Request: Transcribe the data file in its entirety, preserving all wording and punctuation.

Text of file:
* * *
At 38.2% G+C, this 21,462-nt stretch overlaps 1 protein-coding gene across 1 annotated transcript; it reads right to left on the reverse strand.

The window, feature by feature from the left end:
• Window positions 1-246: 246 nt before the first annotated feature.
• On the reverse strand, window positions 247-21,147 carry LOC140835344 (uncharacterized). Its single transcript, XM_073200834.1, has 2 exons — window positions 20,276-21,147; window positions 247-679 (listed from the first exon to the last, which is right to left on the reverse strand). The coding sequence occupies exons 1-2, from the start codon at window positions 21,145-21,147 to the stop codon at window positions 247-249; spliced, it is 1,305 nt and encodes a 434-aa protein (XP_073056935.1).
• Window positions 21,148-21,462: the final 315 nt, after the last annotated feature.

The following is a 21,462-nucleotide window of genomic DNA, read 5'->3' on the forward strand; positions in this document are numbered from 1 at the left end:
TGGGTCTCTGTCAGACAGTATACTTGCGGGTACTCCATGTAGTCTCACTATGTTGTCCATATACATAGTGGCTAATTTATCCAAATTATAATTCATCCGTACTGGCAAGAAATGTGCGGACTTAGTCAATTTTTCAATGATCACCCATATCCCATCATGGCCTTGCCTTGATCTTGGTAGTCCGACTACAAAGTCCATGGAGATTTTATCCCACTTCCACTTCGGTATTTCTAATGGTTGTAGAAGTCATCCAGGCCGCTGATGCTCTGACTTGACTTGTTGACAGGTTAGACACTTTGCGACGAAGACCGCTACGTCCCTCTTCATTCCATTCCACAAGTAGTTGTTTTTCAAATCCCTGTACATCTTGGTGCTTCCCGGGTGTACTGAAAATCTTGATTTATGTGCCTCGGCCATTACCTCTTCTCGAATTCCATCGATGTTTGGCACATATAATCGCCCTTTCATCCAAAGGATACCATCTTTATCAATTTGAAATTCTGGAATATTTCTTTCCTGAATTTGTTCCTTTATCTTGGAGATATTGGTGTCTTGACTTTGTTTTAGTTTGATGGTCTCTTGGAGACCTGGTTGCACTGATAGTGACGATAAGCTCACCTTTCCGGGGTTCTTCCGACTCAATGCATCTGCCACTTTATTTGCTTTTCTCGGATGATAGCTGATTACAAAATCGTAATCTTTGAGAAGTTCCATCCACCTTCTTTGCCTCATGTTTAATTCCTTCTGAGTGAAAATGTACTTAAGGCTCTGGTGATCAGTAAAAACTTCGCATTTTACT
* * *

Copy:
At 38.2% G+C, this 21,462-nt stretch overlaps 1 protein-coding gene across 1 annotated transcript; it reads right to left on the reverse strand.

The window, feature by feature from the left end:
• Window positions 1-246: 246 nt before the first annotated feature.
• On the reverse strand, window positions 247-21,147 carry LOC140835344 (uncharacterized). Its single transcript, XM_073200834.1, has 2 exons — window positions 20,276-21,147; window positions 247-679 (listed from the first exon to the last, which is right to left on the reverse strand). The coding sequence occupies exons 1-2, from the start codon at window positions 21,145-21,147 to the stop codon at window positions 247-249; spliced, it is 1,305 nt and encodes a 434-aa protein (XP_073056935.1).
• Window positions 21,148-21,462: the final 315 nt, after the last annotated feature.

The following is a 21,462-nucleotide window of genomic DNA, read 5'->3' on the forward strand; positions in this document are numbered from 1 at the left end:
TGGGTCTCTGTCAGACAGTATACTTGCGGGTACTCCATGTAGTCTCACTATGTTGTCCATATACATAGTGGCTAATTTATCCAAATTATAATTCATCCGTACTGGCAAGAAATGTGCGGACTTAGTCAATTTTTCAATGATCACCCATATCCCATCATGGCCTTGCCTTGATCTTGGTAGTCCGACTACAAAGTCCATGGAGATTTTATCCCACTTCCACTTCGGTATTTCTAATGGTTGTAGAAGTCATCCAGGCCGCTGATGCTCTGACTTGACTTGTTGACAGGTTAGACACTTTGCGACGAAGACCGCTACGTCCCTCTTCATTCCATTCCACAAGTAGTTGTTTTTCAAATCCCTGTACATCTTGGTGCTTCCCGGGTGTACTGAAAATCTTGATTTATGTGCCTCGGCCATTACCTCTTCTCGAATTCCATCGATGTTTGGCACATATAATCGCCCTTTCATCCAAAGGATACCATCTTTATCAATTTGAAATTCTGGAATATTTCTTTCCTGAATTTGTTCCTTTATCTTGGAGATATTGGTGTCTTGACTTTGTTTTAGTTTGATGGTCTCTTGGAGACCTGGTTGCACTGATAGTGACGATAAGCTCACCTTTCCGGGGTTCTTCCGACTCAATGCATCTGCCACTTTATTTGCTTTTCTCGGATGATAGCTGATTACAAAATCGTAATCTTTGAGAAGTTCCATCCACCTTCTTTGCCTCATGTTTAATTCCTTCTGAGTGAAAATGTACTTAAGGCTCTGGTGATCAGTAAAAACTTCGCATTTTACT